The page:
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Health Care Proxy Witnessing Made Easier

Health Care Proxy Witnessing Made Easier

Executive Order Supports New Yorkers in Making Timely Medical Decisions 

An important Executive Order, 202.14, has been issued by Governor Cuomo that allows remote witnessing of health care proxies, among other documents, until May 7. This order will assist New Yorkers in completing advance directives to guide medical care in the face of the COVID-19 pandemic. 

COVID-19 has dramatically demonstrated the need for advance-care planning for medical treatment.  Current estimates indicate that fewer than one third of New Yorkers have made plans to guide medical  treatment in the event of hospitalization.  Estimates are considerably lower for New York’s communities of color where the impact of the coronavirus has been most severe. 

The New York Health Care Proxy form allows individuals to document their medical wishes and appoint a health care agent (a family member or close friend) to make decisions if they become too ill to communicate or make decisions for themselves.  Prior to this order, this document required physical signatures from two witnesses, which may not be possible due to social distancing requirements.  This temporary easing of regulations will allow the use of available technology in making urgent health care decisions. 

The New York Health Care Proxy form allows individuals to document their medical wishes and appoint a health care agent (a family member or close friend) to make decisions if they become too ill to communicate or make decisions for themselves.  Prior to this order, this document required physical signatures from two witnesses, which may not be possible due to social distancing requirements.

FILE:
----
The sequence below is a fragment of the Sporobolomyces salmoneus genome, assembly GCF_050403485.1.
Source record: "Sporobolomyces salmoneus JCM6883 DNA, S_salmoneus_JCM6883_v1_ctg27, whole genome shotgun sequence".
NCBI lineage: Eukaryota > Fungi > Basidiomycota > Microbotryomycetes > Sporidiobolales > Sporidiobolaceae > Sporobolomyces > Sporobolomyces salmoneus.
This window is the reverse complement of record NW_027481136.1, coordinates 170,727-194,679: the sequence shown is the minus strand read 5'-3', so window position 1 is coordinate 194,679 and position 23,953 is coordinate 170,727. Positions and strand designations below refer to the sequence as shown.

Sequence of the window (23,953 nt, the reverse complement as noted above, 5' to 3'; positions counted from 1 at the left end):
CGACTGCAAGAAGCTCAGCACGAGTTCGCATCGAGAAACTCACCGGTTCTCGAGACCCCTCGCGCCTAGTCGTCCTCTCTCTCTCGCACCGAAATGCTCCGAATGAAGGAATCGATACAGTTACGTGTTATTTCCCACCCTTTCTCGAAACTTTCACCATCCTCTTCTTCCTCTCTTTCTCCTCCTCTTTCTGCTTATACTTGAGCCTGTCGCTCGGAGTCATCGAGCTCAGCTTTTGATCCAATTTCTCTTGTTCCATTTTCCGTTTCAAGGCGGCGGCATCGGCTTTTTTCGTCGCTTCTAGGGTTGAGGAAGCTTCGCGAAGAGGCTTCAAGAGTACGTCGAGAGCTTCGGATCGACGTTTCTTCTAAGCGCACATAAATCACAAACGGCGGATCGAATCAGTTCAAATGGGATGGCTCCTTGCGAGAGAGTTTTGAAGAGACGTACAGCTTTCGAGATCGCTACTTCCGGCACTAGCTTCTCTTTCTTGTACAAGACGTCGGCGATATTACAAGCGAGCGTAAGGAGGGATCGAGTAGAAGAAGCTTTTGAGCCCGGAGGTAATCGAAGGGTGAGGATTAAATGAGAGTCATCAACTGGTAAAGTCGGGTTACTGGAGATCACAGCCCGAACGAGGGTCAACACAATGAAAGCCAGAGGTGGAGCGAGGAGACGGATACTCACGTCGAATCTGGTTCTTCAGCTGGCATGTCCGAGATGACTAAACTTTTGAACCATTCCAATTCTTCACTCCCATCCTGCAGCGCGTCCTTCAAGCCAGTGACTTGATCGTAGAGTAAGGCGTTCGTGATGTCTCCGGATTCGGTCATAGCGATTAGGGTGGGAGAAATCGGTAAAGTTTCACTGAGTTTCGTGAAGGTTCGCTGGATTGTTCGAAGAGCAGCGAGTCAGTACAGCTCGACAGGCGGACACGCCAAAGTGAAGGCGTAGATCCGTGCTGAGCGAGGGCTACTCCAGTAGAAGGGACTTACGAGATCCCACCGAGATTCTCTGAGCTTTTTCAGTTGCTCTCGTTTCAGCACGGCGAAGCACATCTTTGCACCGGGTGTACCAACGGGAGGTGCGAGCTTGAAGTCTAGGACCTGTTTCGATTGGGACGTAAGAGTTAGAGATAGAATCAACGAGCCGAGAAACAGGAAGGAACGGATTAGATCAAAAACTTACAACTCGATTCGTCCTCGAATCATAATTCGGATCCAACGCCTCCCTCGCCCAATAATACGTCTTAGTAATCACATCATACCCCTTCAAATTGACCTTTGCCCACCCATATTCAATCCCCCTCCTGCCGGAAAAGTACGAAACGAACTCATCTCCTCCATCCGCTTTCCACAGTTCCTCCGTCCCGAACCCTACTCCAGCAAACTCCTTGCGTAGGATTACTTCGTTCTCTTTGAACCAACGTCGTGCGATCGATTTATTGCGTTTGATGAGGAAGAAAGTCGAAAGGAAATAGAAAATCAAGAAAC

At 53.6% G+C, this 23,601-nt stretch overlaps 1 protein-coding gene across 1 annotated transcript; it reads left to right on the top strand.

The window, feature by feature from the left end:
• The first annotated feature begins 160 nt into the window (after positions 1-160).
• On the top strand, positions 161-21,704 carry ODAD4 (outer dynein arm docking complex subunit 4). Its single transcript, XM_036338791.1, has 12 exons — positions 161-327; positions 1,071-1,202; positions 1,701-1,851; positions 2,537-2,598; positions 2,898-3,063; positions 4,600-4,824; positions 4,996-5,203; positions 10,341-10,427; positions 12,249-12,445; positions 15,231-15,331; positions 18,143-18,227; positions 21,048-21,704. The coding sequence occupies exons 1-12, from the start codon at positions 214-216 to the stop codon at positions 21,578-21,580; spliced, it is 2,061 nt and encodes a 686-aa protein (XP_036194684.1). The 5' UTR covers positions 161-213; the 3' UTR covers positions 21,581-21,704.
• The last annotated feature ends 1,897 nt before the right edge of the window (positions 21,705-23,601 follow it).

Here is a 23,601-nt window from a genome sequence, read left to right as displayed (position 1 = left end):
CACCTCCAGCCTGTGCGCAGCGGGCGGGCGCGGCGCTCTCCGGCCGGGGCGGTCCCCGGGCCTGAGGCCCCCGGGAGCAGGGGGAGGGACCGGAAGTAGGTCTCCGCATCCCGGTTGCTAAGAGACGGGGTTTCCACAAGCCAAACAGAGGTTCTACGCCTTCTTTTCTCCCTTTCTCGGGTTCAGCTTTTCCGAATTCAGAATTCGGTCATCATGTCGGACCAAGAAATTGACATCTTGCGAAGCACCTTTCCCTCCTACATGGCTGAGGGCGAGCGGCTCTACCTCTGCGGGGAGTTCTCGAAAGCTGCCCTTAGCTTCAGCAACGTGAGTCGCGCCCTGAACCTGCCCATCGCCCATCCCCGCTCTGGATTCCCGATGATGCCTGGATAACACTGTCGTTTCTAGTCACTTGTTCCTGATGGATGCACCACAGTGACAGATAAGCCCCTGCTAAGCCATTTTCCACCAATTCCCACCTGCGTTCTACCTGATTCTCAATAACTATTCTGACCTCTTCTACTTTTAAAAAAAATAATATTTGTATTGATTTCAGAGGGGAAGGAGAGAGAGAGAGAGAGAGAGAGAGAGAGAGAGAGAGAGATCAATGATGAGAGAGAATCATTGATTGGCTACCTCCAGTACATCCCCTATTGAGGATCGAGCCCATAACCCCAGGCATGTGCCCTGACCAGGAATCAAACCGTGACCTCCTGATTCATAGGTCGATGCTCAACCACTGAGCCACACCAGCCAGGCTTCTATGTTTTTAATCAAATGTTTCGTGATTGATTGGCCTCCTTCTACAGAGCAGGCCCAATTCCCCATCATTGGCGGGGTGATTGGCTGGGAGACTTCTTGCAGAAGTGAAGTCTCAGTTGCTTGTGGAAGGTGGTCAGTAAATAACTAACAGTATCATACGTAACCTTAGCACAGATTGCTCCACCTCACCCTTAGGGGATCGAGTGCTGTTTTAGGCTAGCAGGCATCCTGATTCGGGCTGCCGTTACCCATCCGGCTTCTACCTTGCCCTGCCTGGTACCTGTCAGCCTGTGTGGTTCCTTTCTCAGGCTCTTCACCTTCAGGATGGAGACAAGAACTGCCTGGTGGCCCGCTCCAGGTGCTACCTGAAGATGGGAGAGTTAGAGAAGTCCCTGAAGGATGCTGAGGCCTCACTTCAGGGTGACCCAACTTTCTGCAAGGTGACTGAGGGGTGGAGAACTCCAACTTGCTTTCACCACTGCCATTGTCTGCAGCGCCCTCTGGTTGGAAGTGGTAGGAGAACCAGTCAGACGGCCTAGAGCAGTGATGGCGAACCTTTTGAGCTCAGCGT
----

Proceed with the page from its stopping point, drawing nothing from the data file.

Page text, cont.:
The executive order (click to download) states that the use of audio-video technology is authorized for the purpose of witnessing a health care proxy if the following conditions are met:

  • The person requesting that his or her signature be witnessed, if not personally known to the witness(es), must present valid photo ID to the witness(es) during the video conference, not merely transmit it prior to or after;
  • The video conference must allow for direct interaction between the person and the witness(es), and the supervising attorney, if applicable (e.g. no pre-recorded videos of the person signing);
  • The witnesses must receive a legible copy of the signature page(s), which may be transmitted via fax or electronic means, on the same date that the pages are signed by the person;
  • The witness(es) may sign the transmitted copy of the signature page(s) and transmit the same back to the person; and
  • The witness(es) may repeat the witnessing of the original signature page(s) as of the date of execution provided the witness(es) receive such original signature pages together with the electronically witnessed copies within thirty days after the date of execution.